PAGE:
Monday, November 10, 2014

Double Mushroom Chicken with Red Wine Reduction

The original title of this dish is actually Hunter's-Style Chicken. The "hunter" refers to the stew's semblance to chicken cacciatore; both share a commonality of braised chicken, tomatoes, herbs, and wine. But here's the thing. To me, a hunter's stew sounds like a combination of all things meager and scarce: the scrappy, peasanty fruits of a disappointing bow-and-arrow labor in the woods.  (Maybe I'm just picturing myself out there.) Is there deer? Quail? Regarding the mushrooms....wouldn't a more appropriate name be Forager's-Style Chicken? At any rate, the title of the stew wasn't doing it for me, so I renamed it Double Mushroom Chicken with Red Wine Reduction. Because this stew is like Iggy Azalea. It's fancy. 
The "culinary equivalent of a big chunky sweater," this chicken stew is sumptuous and soul-warming, hearty to the core. It begs to be eaten in the depths of winter (or next week, if you've been keeping track of this bomb cyclone business) alongside a cozily-light fireplace and glass of full-bodied wine in hand. How convenient—you'll have an open, almost-full bottle of vino after step 5!
Rich healthy food seems like an oxymoron; indeed, upon seeing a recipe for mushroom-wine sauce my eye immediately scanned for the butter, cream, and fatty red meat to follow.  In this stew, however, full-flavored ingredients define the richness—heaviness is nowhere to be found. Earthy, buttery porcini and crimini mushrooms reach a truffle-like caliber, while the fruity, aromatic red wine adds its own cornucopia of fragrance and frill.  Fresh holiday herbs like thyme and savory give feasting character, and quality tomatoes (try for fresh Campari, canned San Marzano, or both) complete the base of the robust stew. The original recipe called for skin-on chicken parts of meat both light and dark, but the sauce is so wonderfully decadent on its own that you can absolutely stick with boneless, skinless chicken breast and be fine.  It also suggested layering the stew over creamy Parmesan polenta, but in keeping with my rich-yet-healthy theme, I served mine on top of brown basmati rice with a side of steamed broccoli.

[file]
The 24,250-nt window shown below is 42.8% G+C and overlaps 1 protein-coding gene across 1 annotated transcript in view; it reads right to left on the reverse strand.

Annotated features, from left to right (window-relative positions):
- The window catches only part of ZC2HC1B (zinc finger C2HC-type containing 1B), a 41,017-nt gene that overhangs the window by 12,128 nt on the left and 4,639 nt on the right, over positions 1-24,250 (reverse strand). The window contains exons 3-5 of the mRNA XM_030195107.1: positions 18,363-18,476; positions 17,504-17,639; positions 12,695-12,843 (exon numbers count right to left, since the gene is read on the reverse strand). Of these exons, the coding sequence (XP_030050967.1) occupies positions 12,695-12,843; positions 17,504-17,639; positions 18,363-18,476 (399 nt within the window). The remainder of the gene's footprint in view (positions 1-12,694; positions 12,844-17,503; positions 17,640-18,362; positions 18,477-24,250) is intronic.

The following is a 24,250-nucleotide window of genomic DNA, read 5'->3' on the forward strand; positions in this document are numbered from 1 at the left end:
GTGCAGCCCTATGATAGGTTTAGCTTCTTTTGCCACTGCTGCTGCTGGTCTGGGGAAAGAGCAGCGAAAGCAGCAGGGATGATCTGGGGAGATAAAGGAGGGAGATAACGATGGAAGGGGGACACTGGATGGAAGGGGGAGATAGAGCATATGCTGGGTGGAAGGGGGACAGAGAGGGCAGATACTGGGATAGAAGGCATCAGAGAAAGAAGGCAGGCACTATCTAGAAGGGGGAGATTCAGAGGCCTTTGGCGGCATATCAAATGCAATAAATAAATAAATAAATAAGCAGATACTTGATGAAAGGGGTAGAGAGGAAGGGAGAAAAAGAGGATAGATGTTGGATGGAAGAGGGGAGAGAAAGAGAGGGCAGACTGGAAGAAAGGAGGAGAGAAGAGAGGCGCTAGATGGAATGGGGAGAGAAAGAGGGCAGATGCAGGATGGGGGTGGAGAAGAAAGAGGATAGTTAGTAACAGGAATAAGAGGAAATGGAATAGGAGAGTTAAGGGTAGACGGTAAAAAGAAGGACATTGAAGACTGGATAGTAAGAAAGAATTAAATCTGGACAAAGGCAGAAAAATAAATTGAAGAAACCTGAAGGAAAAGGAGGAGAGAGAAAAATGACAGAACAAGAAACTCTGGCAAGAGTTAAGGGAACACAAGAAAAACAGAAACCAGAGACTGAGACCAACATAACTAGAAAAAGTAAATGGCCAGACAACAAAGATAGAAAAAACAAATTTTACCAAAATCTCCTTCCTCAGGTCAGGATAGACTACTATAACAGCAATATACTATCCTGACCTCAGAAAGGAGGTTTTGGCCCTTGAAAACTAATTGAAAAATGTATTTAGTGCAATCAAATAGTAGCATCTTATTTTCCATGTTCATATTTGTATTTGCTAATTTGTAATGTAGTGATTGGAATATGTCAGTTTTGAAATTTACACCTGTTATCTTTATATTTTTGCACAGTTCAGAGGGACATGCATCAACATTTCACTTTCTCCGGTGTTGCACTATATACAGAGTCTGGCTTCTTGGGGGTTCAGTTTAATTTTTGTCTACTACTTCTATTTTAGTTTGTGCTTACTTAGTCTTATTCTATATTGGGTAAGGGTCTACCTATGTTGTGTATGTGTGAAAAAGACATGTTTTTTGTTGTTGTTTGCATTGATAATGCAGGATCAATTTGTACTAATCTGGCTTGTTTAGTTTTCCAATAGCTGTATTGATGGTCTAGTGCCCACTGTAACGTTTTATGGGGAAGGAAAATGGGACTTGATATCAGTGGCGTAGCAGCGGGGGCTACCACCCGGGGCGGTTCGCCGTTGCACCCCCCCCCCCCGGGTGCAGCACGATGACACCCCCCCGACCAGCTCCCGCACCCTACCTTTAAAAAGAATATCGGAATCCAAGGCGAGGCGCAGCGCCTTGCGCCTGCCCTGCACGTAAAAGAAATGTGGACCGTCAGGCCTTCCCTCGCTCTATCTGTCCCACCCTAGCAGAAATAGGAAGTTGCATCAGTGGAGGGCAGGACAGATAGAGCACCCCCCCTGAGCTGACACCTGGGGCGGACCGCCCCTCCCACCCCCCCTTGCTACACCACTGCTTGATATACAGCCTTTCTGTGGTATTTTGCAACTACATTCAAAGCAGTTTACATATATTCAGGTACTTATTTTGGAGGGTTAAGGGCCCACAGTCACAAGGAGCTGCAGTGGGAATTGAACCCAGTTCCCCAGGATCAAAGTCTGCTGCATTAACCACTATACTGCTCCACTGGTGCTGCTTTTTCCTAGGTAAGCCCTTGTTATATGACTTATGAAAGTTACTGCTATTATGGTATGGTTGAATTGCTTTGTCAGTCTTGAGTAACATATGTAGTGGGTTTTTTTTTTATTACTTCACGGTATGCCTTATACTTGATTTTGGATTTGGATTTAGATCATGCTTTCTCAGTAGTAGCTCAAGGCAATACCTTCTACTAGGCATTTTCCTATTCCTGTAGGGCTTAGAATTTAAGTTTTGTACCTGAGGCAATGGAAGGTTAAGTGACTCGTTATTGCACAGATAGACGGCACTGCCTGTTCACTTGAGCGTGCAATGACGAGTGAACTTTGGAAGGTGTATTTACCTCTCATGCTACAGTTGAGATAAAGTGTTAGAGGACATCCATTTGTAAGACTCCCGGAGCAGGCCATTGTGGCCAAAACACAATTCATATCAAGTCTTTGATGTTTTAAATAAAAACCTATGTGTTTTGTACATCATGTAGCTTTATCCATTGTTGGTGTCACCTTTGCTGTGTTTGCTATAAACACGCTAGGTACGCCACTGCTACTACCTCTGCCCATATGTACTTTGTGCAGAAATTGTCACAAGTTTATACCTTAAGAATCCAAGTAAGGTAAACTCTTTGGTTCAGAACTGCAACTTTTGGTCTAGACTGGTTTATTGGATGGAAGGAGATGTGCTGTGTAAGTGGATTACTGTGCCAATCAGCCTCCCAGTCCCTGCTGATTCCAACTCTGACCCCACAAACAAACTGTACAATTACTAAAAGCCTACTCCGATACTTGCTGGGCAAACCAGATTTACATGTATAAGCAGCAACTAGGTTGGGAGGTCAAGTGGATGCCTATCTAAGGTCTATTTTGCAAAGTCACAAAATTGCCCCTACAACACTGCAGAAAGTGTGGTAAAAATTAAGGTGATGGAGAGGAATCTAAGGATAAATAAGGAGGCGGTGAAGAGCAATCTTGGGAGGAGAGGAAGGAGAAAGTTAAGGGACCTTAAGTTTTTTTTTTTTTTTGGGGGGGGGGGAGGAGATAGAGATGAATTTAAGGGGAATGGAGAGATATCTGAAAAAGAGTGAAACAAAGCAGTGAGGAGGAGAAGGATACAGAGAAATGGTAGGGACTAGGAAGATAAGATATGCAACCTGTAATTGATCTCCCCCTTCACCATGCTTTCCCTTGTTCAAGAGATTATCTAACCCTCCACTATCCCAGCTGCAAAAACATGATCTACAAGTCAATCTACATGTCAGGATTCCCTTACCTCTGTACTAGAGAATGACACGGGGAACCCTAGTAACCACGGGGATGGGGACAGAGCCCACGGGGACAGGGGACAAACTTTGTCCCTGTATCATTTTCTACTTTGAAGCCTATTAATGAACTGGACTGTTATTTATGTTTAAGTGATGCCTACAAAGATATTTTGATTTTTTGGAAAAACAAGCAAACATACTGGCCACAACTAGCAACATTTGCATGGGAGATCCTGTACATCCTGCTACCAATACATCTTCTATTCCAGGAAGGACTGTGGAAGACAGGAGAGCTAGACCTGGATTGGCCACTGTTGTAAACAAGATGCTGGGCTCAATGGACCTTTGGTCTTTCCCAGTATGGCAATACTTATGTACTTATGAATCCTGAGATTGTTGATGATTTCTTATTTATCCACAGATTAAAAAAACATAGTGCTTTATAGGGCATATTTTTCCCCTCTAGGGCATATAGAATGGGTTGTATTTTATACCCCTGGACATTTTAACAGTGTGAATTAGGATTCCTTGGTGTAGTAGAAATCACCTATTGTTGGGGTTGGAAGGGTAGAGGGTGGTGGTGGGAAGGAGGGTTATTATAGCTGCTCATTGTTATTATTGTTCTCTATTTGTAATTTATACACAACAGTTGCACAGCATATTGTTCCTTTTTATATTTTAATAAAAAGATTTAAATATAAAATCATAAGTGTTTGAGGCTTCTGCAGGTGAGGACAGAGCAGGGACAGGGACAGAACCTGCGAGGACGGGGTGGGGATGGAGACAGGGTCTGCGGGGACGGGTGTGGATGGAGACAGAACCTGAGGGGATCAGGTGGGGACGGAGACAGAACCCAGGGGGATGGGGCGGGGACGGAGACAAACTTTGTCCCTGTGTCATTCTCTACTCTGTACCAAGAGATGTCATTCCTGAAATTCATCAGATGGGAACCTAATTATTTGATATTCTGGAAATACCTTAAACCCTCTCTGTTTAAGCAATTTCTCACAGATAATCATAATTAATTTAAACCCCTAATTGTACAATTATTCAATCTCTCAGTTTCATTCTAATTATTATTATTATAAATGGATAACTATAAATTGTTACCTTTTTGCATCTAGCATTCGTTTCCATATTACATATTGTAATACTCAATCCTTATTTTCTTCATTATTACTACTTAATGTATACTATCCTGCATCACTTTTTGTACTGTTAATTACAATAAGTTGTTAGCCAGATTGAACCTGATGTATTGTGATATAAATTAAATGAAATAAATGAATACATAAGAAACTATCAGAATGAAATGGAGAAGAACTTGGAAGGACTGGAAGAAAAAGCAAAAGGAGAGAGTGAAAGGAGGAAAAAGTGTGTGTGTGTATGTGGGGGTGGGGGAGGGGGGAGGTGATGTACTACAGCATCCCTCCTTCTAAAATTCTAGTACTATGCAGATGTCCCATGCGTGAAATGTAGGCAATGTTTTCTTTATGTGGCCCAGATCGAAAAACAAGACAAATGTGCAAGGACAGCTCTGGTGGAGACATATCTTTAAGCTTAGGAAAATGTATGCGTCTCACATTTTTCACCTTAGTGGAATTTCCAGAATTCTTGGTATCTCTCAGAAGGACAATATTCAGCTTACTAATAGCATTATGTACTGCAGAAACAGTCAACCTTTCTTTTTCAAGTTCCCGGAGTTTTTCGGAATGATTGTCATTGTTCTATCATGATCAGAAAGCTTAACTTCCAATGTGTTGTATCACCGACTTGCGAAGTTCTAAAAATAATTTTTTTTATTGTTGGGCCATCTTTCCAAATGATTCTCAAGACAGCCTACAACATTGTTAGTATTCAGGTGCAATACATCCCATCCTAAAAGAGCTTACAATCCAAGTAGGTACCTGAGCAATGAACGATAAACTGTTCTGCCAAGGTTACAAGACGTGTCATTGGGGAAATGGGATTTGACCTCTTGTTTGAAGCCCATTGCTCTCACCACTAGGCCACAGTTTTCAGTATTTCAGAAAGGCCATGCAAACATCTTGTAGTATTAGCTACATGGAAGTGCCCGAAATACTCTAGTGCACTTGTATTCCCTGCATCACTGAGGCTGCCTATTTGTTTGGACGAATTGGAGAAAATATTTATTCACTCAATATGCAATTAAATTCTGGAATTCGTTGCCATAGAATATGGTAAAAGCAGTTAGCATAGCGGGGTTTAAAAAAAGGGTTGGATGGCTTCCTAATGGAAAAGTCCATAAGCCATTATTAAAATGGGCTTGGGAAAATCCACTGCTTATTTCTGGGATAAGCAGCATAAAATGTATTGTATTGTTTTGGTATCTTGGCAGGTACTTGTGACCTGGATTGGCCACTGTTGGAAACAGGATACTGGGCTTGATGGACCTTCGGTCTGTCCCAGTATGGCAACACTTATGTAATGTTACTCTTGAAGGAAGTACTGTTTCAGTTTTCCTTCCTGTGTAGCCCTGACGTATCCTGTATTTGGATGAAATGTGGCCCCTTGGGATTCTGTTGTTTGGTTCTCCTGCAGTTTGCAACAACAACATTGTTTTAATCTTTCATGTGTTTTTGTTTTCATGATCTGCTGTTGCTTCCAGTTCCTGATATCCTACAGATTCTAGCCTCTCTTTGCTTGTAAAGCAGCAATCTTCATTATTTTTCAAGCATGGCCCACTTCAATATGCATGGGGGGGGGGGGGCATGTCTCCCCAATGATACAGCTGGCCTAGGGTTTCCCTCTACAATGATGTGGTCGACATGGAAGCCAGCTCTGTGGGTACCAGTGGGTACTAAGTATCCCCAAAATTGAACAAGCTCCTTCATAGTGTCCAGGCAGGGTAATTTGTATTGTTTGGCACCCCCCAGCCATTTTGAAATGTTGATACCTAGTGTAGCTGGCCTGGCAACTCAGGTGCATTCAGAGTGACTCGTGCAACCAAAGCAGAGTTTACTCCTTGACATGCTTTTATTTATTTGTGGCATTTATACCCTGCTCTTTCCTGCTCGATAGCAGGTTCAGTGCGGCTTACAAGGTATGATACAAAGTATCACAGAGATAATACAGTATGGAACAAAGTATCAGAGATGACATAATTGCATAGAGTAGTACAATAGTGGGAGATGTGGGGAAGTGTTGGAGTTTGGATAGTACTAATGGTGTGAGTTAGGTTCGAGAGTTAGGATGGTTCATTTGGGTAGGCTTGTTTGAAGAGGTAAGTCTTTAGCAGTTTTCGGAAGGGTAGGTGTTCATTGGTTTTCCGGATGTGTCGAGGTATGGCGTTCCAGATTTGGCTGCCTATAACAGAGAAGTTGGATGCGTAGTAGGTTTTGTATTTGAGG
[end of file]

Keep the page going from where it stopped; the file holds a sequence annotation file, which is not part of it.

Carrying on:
My alternate title for this post was "Lazy Hunter's-Style Chicken," because I took a few shortcuts.  After simmering on the stovetop, the stew is supposed to be transferred to the oven and baked for an hour, but my pan wouldn't fit in my tiny apartment oven. So on the stovetop we stayed, with a perfunctorily thickened sauce. (If you can, I would try to bake it—I bet the consistency would be out of this world.) I already mentioned that I substituted chicken breasts for darker skin-on pieces; but when cooked correctly, the latter is fall-off-the-bone tender: it's up to you which parts to use.
Double Mushroom Chicken with Red Wine Reduction (adapted from Food52)
Serves 5-6

5 large skinless, boneless chicken breasts or 1 3 to 3 ½ lb. chicken, quartered (or an equivalent amount of skin-on parts of your choice)
Kosher or sea salt
1 cup dried porcini mushrooms
extra-virgin olive oil
¾ pound crimini mushrooms
2 ounces sweet vermouth
1 ½ cups chopped white or yellow onion
2 medium carrots, peeled and grated (about 1 cup)
3 cups chopped ripe Campari tomatoes or canned peeled San Marzano tomatoes; drained
1 tablespoon tomato paste
1 cup dry red wine
a pinch of red chile flakes
3 tablespoons chopped fresh herbs (such as fresh thyme, savory, and flat-leaf parsley)

1. Preheat oven to 325 degrees.* Arrange the chicken pieces on a plate and pat dry. Season well with salt and set aside.
2. Cover the porcini mushrooms with 1 cup of boiling water and let steep for a few minutes until the mushrooms are soft. Remove the mushrooms, finely chop and set aside. Reserve the mushroom soaking liquid, and set aside as well.
3. Warm 2 tbsp of olive oil in a heavy-bottomed pot over high heat.  Brown the chicken parts in batches, skin-side down, until all chicken is browned and crisp-skinned. (If using boneless skinless chicken breasts, cook each side until they begin to bronze.) Remove the browned chicken pieces to a plate and set aside. Pour off all but a thin layer of the rendered fat (if present).
4. Trim and quarter the crimini mushrooms and add to the pan. Cook until browned on all sides, then add the chopped porcini and the red vermouth, cooking until the liquid has evaporated. Remove to a bowl and set aside.
5. Add the chopped onions to the pan with a sprinkle of salt, adding a little more oil if necessary, and cook until soft and opaque. Add the carrot and toss through, then add the tomatoes, tomato paste, chile flakes, wine, and reserved mushroom liquid, stirring well and bringing to a simmer.
Toss the chopped herbs with the mushrooms and return to the pot, stirring through. Nestle the chicken pieces on top, being sure to add any of the juices that have accumulated. 
6. Cook until chicken is tender and red wine reduced on stovetop or in oven: 
FOR STOVETOP: Simmer pot for 15 minutes covered and 15 minutes uncovered, turning chicken once, until chicken is cooked through and sauce slightly reduced.
FOR OVEN: Cover the pot with a parchment lid, and transfer the pot to the oven. Cook for at least one hour, preferably more, until the chicken is falling-apart tender and the sauce thick and reduced. 
7. Add salt to taste. Serve over grain of your choice with a sprinkle of chopped flat leaf parsley or thyme sprig on top.

*Only complete this step if you plan on baking the stew. If keeping on stovetop, skip.

No comments:

Post a Comment

Note: Only a member of this blog may post a comment.